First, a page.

Legislators in Arkansas voted Thursday not to extend a special session to consider a bill that would have copied Texas' controversial abortion law.
The Supreme Court is in Washington, DC, on October 4, 2021.
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Rapert introduced a bill Tuesday that would ban all abortions in the state and allow private citizens to file lawsuits against anyone who facilitates an abortion in the state.
Rapert wanted to extend the special session so that the abortion bill could be passed.
The Senate voted 23-11 not to extend the special session, and the House passed a bill to adjourn the special session rather than consider its version of the abortion.
Rapert said in a statement that it was a sad day for the unborn in Arkansas.
Bill Sample told the Democrat that the bill was about a political campaign game and that he objected to the lawsuit provision.
Hutchinson said in a statement that he believed the state should wait for the Supreme Court to rule on the Texas abortion law and Mississippi's 15-week abortion ban.
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Rapert said that the legislature had the ability to protect unborn Arkansans and not wait for the Supreme Court to render its opinion. The political will needed from the legislative branch to protect unborn Arkansans from the crime against humanity that is abortion was ceded to the political agenda of the Governor.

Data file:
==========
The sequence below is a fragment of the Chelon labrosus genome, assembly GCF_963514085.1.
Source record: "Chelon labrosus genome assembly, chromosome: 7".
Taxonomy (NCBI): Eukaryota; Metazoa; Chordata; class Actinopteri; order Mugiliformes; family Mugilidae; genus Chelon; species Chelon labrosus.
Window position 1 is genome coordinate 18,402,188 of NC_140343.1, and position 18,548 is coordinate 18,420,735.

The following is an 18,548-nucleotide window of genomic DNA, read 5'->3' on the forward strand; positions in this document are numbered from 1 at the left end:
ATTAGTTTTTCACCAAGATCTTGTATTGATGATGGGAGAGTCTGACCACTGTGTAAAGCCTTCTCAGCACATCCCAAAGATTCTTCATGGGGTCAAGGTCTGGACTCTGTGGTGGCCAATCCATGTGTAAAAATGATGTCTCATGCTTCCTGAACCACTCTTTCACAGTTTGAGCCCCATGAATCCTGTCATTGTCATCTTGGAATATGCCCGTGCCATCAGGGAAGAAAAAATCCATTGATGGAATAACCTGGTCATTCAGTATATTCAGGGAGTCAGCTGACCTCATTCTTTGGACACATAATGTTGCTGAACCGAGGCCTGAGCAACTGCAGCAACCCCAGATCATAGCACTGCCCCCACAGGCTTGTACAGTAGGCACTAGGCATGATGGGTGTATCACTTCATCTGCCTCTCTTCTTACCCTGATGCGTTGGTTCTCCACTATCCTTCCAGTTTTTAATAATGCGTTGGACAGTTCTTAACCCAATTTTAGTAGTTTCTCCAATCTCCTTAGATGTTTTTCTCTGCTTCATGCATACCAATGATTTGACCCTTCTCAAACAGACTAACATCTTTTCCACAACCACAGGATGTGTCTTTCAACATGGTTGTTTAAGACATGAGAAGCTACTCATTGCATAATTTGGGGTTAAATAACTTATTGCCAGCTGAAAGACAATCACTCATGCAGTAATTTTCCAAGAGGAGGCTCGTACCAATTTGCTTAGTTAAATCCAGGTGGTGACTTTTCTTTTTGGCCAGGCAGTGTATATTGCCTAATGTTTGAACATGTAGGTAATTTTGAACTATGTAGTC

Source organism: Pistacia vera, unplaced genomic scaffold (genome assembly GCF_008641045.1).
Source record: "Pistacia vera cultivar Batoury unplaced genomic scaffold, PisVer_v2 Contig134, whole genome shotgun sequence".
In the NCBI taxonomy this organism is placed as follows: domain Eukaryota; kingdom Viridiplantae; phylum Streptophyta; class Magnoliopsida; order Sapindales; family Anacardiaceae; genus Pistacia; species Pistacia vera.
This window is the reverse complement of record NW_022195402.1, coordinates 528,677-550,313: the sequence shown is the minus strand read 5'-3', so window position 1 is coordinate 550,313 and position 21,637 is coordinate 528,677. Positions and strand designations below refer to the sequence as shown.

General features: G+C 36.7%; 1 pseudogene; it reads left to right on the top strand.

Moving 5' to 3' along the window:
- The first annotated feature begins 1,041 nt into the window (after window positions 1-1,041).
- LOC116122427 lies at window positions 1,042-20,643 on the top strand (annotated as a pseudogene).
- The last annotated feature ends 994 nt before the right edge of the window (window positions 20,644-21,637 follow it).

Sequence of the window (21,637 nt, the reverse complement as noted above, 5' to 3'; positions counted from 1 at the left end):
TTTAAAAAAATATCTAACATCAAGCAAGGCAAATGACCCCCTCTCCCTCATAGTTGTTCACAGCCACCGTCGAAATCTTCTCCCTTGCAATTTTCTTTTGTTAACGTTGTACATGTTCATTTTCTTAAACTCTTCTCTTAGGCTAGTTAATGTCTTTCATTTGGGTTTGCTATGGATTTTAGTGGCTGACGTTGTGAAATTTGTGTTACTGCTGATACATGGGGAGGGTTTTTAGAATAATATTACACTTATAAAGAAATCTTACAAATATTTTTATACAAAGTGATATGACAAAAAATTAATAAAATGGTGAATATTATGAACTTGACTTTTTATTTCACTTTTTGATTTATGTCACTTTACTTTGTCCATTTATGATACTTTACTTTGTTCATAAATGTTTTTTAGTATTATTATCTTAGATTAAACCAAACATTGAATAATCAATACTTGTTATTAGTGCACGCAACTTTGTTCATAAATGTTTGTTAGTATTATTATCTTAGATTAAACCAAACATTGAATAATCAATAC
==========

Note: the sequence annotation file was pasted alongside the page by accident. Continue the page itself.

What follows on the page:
Hutchinson said in a statement that Rapert's bill was not supported by his colleagues. Instead of working with his colleagues, Sen. Rapert chose to politically grandstand and that rarely leads to good legislation.
What to watch for.
Similar bills copying the Texas law are still pending in Florida, Ohio, and most recently Alabama, where legislation was pre-filed Wednesday in advance of the legislature's upcoming session. The Guttmacher Institute has predicted that at least 14 states could eventually introduce legislation similar to the Senate Bill 8-style legislation. The Supreme Court is considering whether to allow two lawsuits to move forward in the lower courts, and whether to issue an injunction that would block the law as they do, which could make it harder for other states to pass similar legislation.
The key background.
The most restrictive abortion law in the U.S. since the Supreme Court decided in 1973 is Texas's Senate Bill 8. While other state abortion bans have been quickly struck down in court, the lawsuit enforcement provision of the law makes it harder to strike it down in court, making it so attractive for other states to copy. The law was found to be in violation of the Texas Constitution by a Texas state court, but it still remains in effect despite the court's ruling.
The Senate and the Arkansas House failed to extend the special session.
The Senate and House voted to adjourn, stopping the effort to extend the session.
All the states are weighing a similar ban on abortion.
How Americans Really Feel About Abortion: The Sometimes Surprising Poll Results.